BEIJING, April 30 (Reuters) – China's second-largest state energy group, Sinopec Group, will cut overseas investment by 22.2 percent this year and trim inefficient oil output abroad, among measures to be taken in response to inspections by the country's graft watchdog.
Chinese President Xi Jinping has warned that corruption threatens the survival of the ruling Communist Party and his two-year anti-graft campaign has brought down scores of senior officials in the party, government, military and state-owned enterprises.
As part of the campaign, the China Central Commission for Discipline Inspection (CCDI) is stepping up inspections at conglomerates owned by the central government.
Sinopec, which has investments in 27 countries including Russia, Nigeria and Iraq, planned to trim overseas output this year by 8.4 million barrels, according to a statement posted on the CCDI's website (www.ccdi.gov.cn) detailing problems uncovered after a month-long inspection late last year.
That would be roughly 2.5 percent of total output from Sinopec Corp, the state oil group's listed entity.
Apart from similar problems uncovered at other state-owned firms such as nepotism, big-ticket procurement without open tenders and using public funds for holidays, CCDI said some of Sinopec's overseas investments had generated low returns or even no revenue after years of input.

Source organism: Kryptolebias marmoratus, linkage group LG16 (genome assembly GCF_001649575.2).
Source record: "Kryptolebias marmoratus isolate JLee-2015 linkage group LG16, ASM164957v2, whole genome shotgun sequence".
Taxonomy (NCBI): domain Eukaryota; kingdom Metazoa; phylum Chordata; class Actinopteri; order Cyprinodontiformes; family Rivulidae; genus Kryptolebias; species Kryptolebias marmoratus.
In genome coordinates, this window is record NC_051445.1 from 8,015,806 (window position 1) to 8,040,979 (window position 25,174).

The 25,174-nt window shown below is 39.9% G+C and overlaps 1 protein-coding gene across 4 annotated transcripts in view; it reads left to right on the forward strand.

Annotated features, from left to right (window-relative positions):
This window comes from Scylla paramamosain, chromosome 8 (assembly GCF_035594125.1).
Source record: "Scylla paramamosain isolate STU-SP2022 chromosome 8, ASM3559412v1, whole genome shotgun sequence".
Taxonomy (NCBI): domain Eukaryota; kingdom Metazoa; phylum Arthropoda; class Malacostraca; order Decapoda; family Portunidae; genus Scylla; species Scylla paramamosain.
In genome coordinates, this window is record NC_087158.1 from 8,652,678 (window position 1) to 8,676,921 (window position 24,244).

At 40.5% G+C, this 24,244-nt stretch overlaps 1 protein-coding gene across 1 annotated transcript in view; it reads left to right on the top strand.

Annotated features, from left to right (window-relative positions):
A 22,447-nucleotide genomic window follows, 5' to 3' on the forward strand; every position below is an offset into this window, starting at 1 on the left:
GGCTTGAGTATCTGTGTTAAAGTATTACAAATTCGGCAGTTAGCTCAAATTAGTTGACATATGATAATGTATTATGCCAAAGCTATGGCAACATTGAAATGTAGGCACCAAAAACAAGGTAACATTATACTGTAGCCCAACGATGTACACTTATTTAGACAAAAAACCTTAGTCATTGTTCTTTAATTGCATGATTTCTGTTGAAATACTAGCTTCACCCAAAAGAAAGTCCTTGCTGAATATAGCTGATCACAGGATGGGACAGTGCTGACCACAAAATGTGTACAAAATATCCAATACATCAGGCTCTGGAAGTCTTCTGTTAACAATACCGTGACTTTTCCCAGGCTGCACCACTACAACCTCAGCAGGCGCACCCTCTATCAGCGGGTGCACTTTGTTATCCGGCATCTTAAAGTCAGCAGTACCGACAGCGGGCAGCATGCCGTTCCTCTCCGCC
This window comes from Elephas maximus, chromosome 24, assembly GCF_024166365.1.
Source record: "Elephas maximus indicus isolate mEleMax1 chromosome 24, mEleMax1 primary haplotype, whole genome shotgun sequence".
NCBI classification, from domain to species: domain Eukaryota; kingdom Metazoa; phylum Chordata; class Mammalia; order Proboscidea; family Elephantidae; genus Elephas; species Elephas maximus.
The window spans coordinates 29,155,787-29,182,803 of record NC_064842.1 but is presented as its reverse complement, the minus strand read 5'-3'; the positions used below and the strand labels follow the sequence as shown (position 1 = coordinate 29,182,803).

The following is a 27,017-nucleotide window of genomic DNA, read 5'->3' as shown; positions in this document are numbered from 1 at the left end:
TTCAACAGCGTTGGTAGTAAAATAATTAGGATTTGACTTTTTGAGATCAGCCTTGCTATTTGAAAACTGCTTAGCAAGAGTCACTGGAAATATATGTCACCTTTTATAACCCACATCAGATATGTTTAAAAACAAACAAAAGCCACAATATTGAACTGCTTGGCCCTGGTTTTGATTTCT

The report gave no further detail on where the cuts on spending and output would be made.
The report came days after the watchdog said Wang Tianpu, a former general manager of Sinopec Group, had been put under investigation for "serious disciplinary violations", a common euphemism for graft.
(Reporting by Chen Aizhu and Judy Hua; Editing by Alan Raybould)
Copyright 2017 Thomson Reuters. Click for Restrictions.
WHAT DO YOU THINK?
Click on the button below to add a comment.
Generated by readers, the comments included herein do not reflect the views and opinions of Rigzone. All comments are subject to editorial review. Off-topic, inappropriate or insulting comments will be removed.
Most Popular Articles
From the Career Center
Jobs that may interest you